Subject(s)
Antiviral Agents/pharmacology , Betacoronavirus/drug effects , Coronavirus Infections/drug therapy , Hydroxychloroquine/pharmacology , Pneumonia, Viral/drug therapy , Severe Acute Respiratory Syndrome/drug therapy , Animals , Antiviral Agents/pharmacokinetics , Cell Line , Chlorocebus aethiops , Chloroquine/pharmacokinetics , Chloroquine/pharmacology , Hydroxychloroquine/pharmacokinetics , Lung/drug effects , Pandemics , Vero Cells
20.
Lancet ; 395(10224): 565-574, 2020 02 22.
Article in English | MEDLINE | ID: covidwho-80

ABSTRACT

BACKGROUND: In late December, 2019, patients presenting with viral pneumonia due to an unidentified microbial agent were reported in Wuhan, China. A novel coronavirus was subsequently identified as the causative pathogen, provisionally named 2019 novel coronavirus (2019-nCoV). As of Jan 26, 2020, more than 2000 cases of 2019-nCoV infection have been confirmed, most of which involved people living in or visiting Wuhan, and human-to-human transmission has been confirmed. METHODS: We did next-generation sequencing of samples from bronchoalveolar lavage fluid and cultured isolates from nine inpatients, eight of whom had visited the Huanan seafood market in Wuhan. Complete and partial 2019-nCoV genome sequences were obtained from these individuals. Viral contigs were connected using Sanger sequencing to obtain the full-length genomes, with the terminal regions determined by rapid amplification of cDNA ends. Phylogenetic analysis of these 2019-nCoV genomes and those of other coronaviruses was used to determine the evolutionary history of the virus and help infer its likely origin. Homology modelling was done to explore the likely receptor-binding properties of the virus. FINDINGS: The ten genome sequences of 2019-nCoV obtained from the nine patients were extremely similar, exhibiting more than 99·98% sequence identity. Notably, 2019-nCoV was closely related (with 88% identity) to two bat-derived severe acute respiratory syndrome (SARS)-like coronaviruses, bat-SL-CoVZC45 and bat-SL-CoVZXC21, collected in 2018 in Zhoushan, eastern China, but were more distant from SARS-CoV (about 79%) and MERS-CoV (about 50%). Phylogenetic analysis revealed that 2019-nCoV fell within the subgenus Sarbecovirus of the genus Betacoronavirus, with a relatively long branch length to its closest relatives bat-SL-CoVZC45 and bat-SL-CoVZXC21, and was genetically distinct from SARS-CoV. Notably, homology modelling revealed that 2019-nCoV had a similar receptor-binding domain structure to that of SARS-CoV, despite amino acid variation at some key residues. INTERPRETATION: 2019-nCoV is sufficiently divergent from SARS-CoV to be considered a new human-infecting betacoronavirus. Although our phylogenetic analysis suggests that bats might be the original host of this virus, an animal sold at the seafood market in Wuhan might represent an intermediate host facilitating the emergence of the virus in humans. Importantly, structural analysis suggests that 2019-nCoV might be able to bind to the angiotensin-converting enzyme 2 receptor in humans. The future evolution, adaptation, and spread of this virus warrant urgent investigation. FUNDING: National Key Research and Development Program of China, National Major Project for Control and Prevention of Infectious Disease in China, Chinese Academy of Sciences, Shandong First Medical University.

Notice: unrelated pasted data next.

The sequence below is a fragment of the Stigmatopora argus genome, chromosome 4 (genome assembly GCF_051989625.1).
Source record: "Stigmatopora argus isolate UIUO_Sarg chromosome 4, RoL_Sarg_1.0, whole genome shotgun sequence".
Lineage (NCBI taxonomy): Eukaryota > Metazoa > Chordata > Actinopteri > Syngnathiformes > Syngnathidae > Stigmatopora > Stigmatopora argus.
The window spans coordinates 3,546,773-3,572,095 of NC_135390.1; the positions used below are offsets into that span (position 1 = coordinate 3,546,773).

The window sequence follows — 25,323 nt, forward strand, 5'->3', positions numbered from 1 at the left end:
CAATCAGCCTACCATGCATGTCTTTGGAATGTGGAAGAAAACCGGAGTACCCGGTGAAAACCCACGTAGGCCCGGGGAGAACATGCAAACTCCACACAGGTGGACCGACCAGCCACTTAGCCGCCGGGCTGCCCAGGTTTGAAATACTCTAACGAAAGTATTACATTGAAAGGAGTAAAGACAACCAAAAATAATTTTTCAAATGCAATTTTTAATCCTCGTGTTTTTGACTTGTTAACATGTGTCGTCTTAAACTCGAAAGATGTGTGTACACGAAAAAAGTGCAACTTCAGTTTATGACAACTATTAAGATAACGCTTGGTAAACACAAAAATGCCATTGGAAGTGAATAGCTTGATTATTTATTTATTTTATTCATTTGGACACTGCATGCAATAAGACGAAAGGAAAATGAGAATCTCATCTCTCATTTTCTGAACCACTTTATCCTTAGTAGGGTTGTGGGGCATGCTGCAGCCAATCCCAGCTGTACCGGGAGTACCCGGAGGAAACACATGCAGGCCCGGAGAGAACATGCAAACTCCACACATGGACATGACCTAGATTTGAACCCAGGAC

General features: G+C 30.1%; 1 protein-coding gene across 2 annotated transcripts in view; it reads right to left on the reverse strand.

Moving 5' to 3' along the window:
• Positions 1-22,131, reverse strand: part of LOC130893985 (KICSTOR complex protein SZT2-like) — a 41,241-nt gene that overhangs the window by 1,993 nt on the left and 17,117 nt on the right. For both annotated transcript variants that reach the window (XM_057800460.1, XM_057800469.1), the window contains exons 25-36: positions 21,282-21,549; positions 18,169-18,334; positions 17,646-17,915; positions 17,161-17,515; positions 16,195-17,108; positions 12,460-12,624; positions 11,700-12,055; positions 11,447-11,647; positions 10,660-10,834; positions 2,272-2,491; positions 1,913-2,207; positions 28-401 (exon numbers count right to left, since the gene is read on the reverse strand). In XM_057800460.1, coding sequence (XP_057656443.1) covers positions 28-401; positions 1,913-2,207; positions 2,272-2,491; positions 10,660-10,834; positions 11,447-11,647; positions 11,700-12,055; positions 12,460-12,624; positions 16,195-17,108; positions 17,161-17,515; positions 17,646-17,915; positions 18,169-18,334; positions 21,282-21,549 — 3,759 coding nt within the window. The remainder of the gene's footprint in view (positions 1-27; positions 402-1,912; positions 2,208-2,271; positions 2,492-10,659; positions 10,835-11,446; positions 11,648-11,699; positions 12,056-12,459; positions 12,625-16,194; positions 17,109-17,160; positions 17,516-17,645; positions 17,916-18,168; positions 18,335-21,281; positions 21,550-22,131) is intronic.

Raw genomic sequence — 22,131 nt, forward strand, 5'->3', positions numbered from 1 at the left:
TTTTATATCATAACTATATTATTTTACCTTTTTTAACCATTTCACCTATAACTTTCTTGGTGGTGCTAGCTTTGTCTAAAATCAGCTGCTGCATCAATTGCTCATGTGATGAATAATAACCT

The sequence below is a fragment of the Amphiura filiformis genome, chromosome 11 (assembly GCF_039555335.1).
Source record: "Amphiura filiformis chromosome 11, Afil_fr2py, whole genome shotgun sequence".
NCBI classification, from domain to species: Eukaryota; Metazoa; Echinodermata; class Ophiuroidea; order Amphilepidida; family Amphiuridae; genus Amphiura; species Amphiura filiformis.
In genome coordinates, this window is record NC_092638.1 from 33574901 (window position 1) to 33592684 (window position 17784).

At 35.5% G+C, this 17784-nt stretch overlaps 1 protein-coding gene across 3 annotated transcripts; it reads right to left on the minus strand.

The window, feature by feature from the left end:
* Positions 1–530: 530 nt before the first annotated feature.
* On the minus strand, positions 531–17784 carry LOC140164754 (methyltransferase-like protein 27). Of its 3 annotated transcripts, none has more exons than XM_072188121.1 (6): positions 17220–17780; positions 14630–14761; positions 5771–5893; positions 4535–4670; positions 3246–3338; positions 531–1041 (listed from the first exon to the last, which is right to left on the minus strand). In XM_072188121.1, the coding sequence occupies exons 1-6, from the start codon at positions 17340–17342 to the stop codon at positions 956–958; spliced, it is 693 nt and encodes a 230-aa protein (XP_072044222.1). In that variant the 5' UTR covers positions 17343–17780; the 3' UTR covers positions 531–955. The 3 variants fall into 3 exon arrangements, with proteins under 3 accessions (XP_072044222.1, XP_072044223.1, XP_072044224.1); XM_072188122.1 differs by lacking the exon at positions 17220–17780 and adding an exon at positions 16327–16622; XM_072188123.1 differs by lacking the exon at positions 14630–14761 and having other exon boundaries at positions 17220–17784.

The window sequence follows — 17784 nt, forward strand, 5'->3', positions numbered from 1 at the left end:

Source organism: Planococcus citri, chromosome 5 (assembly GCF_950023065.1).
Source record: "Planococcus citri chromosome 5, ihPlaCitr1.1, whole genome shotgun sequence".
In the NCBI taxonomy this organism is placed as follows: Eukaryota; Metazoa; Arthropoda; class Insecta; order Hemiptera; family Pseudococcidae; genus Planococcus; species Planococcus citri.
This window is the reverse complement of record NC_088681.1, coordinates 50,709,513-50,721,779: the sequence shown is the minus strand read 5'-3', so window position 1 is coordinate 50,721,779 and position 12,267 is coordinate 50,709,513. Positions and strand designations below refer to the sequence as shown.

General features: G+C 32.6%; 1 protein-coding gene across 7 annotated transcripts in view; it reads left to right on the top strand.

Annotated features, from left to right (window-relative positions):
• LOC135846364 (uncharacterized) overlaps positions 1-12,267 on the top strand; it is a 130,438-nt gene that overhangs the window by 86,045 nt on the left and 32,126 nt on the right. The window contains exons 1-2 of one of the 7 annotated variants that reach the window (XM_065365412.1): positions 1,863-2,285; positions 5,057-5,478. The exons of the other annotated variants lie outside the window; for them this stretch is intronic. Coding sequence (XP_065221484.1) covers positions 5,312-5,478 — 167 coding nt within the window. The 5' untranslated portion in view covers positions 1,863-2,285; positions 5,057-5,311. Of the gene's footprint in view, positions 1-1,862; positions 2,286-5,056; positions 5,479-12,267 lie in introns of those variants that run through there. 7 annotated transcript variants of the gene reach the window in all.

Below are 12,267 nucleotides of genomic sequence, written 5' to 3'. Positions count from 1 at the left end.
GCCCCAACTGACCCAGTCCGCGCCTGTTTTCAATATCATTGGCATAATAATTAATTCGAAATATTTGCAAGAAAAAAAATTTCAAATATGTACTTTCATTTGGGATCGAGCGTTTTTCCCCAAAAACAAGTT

Subject(s)
Betacoronavirus/genetics , Coronavirus Infections/epidemiology , Coronavirus Infections/virology , Genome, Viral , Pneumonia, Viral/epidemiology , Pneumonia, Viral/virology , Receptors, Virus/metabolism , Betacoronavirus/metabolism , Bronchoalveolar Lavage Fluid/virology , China/epidemiology , Coronavirus Infections/diagnosis , Coronavirus Infections/transmission , DNA, Viral/genetics , Disease Reservoirs/virology , Genomics/methods , High-Throughput Nucleotide Sequencing/methods , Humans , Phylogeny , Pneumonia, Viral/diagnosis , Pneumonia, Viral/transmission , Sequence Alignment